Aside from grunge and the Space Needle and coffee there’s another thing Seattle is famous for: rain. The city gets about 37 inches of waterfall a year and some 200 cloudy days. While some might shy away from a dreary day, others, like myself, relish in it. To me, there is nothing like a day where you can sip a mocha and wrap yourself in a sweatshirt and watch the raindrops fall.
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One of the things I found most fascinating about Seattle is that when it started to drizzle no one would put up an umbrella. It was a far cry from my home in Chicago where the slightest hint of a mist means umbrellas wide open above everyone’s head. I’m the oddball of the city who doesn’t even own an umbrella, let alone carry one in case of emergency. So, if for nothing else, I loved the way Seattle-ites embraced their weather and continued to go on with their lives despite a little water.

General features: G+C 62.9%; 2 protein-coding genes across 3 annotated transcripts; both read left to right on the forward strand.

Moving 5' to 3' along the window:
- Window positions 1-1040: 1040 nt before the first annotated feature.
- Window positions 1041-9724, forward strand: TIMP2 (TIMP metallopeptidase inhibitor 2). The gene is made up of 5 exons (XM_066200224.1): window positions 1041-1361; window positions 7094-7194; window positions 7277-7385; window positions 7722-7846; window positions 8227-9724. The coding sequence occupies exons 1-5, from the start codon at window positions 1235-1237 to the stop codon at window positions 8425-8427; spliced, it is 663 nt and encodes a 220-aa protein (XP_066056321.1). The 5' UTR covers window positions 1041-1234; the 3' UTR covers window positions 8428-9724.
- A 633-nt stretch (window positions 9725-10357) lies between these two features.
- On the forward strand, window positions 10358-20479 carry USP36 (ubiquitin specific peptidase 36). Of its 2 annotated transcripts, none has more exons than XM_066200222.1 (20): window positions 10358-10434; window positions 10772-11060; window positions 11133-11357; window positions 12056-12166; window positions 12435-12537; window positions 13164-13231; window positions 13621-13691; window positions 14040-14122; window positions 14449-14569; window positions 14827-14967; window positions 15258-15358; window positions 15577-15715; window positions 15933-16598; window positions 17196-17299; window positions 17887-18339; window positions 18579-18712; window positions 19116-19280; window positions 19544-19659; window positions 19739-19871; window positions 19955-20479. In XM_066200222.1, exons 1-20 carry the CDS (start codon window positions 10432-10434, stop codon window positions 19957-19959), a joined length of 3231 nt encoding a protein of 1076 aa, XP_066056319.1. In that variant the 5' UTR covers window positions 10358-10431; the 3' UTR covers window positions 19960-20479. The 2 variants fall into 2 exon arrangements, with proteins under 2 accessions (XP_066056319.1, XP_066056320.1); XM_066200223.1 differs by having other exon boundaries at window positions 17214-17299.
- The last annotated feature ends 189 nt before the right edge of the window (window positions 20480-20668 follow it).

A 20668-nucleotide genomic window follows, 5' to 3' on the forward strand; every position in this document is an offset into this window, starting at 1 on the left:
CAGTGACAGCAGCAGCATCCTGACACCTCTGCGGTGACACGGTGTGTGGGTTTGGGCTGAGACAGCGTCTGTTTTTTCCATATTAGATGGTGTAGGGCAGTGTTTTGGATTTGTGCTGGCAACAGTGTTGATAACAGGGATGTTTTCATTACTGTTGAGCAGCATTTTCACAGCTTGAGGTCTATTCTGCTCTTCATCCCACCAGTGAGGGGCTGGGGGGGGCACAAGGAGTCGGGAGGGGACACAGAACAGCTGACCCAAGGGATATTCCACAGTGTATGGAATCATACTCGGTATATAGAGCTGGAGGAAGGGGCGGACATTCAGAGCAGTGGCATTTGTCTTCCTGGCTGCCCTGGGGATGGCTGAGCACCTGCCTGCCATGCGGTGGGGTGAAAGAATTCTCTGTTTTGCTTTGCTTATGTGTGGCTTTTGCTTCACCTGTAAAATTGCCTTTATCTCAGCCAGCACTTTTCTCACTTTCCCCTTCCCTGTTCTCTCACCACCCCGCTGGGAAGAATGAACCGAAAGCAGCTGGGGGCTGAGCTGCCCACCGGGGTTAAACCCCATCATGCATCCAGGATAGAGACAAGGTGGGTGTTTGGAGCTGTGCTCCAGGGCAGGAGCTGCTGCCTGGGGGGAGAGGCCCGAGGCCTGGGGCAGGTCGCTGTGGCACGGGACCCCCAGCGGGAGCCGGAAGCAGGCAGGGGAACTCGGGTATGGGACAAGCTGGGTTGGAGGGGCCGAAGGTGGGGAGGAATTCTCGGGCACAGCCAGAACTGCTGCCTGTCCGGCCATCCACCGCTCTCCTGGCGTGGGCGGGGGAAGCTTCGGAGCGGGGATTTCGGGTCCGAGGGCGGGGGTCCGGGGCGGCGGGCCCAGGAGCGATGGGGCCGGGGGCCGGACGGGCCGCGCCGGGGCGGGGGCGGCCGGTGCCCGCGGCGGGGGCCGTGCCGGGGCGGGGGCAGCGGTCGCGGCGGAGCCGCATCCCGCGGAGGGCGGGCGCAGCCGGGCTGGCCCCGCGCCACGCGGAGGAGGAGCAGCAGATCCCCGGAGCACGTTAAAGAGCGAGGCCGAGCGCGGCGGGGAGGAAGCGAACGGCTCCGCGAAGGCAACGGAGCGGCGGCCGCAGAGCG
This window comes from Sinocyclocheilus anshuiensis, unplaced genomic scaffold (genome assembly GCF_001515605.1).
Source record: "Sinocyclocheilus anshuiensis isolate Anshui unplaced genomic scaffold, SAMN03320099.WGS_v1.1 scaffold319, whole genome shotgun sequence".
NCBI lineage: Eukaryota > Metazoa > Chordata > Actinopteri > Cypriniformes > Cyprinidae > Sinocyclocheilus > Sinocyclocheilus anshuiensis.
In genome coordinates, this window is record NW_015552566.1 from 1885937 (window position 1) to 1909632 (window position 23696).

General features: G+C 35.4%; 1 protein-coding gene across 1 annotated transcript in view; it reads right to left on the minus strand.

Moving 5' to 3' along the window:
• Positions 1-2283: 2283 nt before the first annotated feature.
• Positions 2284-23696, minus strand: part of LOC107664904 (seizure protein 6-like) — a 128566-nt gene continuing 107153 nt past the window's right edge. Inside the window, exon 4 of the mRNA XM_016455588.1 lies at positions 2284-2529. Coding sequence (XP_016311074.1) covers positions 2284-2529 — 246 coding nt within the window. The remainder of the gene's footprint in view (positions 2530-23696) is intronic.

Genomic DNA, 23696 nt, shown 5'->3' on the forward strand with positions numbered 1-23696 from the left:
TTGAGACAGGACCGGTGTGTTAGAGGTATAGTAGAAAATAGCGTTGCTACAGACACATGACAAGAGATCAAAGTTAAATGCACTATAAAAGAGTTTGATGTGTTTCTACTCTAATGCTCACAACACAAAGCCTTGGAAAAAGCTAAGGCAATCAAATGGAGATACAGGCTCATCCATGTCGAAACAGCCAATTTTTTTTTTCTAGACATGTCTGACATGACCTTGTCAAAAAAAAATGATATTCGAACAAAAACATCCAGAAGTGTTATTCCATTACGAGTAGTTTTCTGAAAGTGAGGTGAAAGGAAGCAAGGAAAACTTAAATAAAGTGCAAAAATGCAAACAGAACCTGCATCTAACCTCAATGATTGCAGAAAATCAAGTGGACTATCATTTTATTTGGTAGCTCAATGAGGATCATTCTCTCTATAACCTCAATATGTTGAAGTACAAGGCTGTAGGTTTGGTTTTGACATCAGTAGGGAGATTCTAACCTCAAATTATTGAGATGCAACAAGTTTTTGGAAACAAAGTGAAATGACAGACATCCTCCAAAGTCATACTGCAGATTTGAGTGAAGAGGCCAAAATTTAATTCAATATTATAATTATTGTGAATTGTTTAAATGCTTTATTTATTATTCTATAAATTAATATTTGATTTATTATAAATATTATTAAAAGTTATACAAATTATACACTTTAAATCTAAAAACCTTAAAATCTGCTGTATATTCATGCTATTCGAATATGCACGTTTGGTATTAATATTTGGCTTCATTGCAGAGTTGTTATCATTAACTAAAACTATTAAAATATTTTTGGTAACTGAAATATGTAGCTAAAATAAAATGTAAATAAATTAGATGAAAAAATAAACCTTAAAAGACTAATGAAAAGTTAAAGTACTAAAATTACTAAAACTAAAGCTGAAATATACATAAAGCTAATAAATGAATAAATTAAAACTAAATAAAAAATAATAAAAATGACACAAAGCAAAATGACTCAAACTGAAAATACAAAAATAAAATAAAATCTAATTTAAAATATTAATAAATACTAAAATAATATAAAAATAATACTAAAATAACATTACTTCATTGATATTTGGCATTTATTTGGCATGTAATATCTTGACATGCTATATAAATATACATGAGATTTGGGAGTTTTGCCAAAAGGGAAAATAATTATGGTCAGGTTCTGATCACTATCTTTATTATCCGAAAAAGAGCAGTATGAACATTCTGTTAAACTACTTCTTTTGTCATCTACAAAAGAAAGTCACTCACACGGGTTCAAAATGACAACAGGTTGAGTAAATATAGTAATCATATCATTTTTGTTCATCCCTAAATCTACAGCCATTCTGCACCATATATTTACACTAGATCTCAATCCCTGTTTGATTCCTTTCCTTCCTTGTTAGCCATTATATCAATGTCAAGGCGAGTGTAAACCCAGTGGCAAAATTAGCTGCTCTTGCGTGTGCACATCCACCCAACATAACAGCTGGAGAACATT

With all the rainy days the city has it seemed only appropriate that, while walking between the waterfront and the Olympic Sculpture Park, I stumbled onto this outdoor sculpture: Angie’s Umbrella.
Created by Jim Pridgeon and Benson Shaw, the Angie’s Umbrella sculpture is a large 30-foot high inside-out red metal umbrella. The windswept umbrella statue rotates a full 360 degrees on a traffic Island between the Market and Belltown. According to Seattle Pi it marks the exact location of the divide: “it’s where Western Avenue and Elliott Avenue meet at Lenora Street.”
To me, it reminds me a crazy rainy day in Chicago. One of those days where the wind is so strong that everyone’s umbrellas turn inside out.
Site: Angie’s Umbrella Sculpture
Location: Western Ave. & Elliott Ave. at Lenora St., Seattle, WA
Cost: Free to see.
Hours: Always visible
Date: June 24, 2009